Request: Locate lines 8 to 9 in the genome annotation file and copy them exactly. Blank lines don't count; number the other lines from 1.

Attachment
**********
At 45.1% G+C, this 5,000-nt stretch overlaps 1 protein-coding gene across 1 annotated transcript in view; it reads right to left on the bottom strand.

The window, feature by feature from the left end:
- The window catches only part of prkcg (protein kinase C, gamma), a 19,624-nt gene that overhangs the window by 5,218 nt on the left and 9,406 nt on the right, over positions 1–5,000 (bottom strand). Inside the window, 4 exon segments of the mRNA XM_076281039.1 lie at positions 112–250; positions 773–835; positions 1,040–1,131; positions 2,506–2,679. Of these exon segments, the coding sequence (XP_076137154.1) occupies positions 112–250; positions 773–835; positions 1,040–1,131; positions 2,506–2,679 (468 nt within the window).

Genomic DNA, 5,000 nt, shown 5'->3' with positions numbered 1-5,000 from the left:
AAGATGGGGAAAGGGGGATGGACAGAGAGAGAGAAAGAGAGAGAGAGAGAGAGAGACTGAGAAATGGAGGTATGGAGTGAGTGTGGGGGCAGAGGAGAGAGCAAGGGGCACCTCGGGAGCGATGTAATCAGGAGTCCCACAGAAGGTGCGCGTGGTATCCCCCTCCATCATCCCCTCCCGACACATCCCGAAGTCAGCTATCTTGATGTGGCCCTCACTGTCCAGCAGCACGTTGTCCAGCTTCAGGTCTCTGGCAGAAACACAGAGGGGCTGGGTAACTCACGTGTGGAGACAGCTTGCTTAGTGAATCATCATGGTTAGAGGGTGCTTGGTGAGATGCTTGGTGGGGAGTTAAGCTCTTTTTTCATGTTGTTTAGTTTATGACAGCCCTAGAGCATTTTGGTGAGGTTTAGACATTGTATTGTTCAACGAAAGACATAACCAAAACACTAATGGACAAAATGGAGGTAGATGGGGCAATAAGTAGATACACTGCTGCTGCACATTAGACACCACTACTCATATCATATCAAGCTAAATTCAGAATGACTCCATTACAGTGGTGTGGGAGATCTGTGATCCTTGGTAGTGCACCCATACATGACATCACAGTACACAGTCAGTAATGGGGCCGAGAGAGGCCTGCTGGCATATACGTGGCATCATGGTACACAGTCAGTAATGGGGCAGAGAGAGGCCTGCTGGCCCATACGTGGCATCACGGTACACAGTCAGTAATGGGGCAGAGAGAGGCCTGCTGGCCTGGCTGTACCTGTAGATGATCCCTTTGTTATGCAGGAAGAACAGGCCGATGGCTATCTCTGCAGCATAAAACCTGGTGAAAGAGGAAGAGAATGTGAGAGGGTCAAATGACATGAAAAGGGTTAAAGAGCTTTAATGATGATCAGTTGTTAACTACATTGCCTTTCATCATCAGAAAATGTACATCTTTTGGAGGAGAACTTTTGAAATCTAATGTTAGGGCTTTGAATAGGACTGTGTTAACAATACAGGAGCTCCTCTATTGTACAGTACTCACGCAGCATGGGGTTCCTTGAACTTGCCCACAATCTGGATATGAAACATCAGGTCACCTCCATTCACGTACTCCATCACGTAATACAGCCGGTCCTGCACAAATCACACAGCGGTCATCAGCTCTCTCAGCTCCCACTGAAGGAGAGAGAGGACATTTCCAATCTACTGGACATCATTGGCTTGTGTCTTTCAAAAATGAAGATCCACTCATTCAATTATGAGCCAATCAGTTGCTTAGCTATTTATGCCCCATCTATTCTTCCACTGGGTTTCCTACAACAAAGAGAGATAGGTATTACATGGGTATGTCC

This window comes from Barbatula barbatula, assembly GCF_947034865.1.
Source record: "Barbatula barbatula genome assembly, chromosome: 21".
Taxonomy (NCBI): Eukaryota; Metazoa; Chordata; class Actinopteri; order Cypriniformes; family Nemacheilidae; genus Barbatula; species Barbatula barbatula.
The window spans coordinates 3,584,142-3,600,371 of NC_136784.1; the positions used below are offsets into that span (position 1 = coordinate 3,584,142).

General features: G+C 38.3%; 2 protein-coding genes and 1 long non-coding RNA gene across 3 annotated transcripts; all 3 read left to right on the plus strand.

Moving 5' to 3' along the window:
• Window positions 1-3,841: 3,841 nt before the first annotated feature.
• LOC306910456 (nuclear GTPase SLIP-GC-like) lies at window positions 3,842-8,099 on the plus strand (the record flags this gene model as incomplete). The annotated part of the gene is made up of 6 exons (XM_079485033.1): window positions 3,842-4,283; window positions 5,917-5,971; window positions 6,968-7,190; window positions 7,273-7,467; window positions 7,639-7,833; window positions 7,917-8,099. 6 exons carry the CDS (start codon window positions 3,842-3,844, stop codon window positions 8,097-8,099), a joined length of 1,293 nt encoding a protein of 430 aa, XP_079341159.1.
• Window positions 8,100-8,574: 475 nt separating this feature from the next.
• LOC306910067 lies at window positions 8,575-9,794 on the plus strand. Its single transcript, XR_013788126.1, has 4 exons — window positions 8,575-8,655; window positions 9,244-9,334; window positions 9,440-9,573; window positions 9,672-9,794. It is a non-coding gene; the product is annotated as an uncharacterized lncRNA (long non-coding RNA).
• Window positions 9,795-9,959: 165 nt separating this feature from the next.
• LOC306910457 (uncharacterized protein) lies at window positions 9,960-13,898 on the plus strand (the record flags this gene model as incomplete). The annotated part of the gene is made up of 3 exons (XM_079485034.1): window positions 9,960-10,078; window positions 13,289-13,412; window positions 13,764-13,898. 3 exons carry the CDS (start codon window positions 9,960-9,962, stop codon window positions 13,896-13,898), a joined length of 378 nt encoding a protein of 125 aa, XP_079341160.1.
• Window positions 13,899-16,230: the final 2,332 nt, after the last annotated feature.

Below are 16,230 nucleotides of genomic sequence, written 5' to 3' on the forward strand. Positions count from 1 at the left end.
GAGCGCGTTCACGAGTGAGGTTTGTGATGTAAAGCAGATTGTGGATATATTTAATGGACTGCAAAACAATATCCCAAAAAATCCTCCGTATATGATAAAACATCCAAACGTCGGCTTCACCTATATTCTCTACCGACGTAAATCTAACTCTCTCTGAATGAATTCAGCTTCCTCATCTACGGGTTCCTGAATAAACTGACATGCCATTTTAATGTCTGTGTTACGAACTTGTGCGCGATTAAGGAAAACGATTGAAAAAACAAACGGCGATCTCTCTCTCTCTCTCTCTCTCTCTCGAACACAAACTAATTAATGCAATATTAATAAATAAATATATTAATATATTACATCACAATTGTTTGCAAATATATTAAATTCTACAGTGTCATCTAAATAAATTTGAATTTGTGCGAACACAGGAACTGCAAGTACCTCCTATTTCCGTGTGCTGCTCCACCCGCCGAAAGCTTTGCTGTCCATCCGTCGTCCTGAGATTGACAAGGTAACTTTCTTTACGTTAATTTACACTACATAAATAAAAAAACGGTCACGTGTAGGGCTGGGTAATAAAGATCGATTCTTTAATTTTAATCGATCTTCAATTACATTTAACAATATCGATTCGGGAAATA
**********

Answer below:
Taxonomy (NCBI): Eukaryota; Metazoa; Chordata; class Actinopteri; order Cypriniformes; family Nemacheilidae; genus Barbatula; species Barbatula barbatula.
The window spans coordinates 3,584,142-3,600,371 of NC_136784.1; the positions used below are offsets into that span (position 1 = coordinate 3,584,142).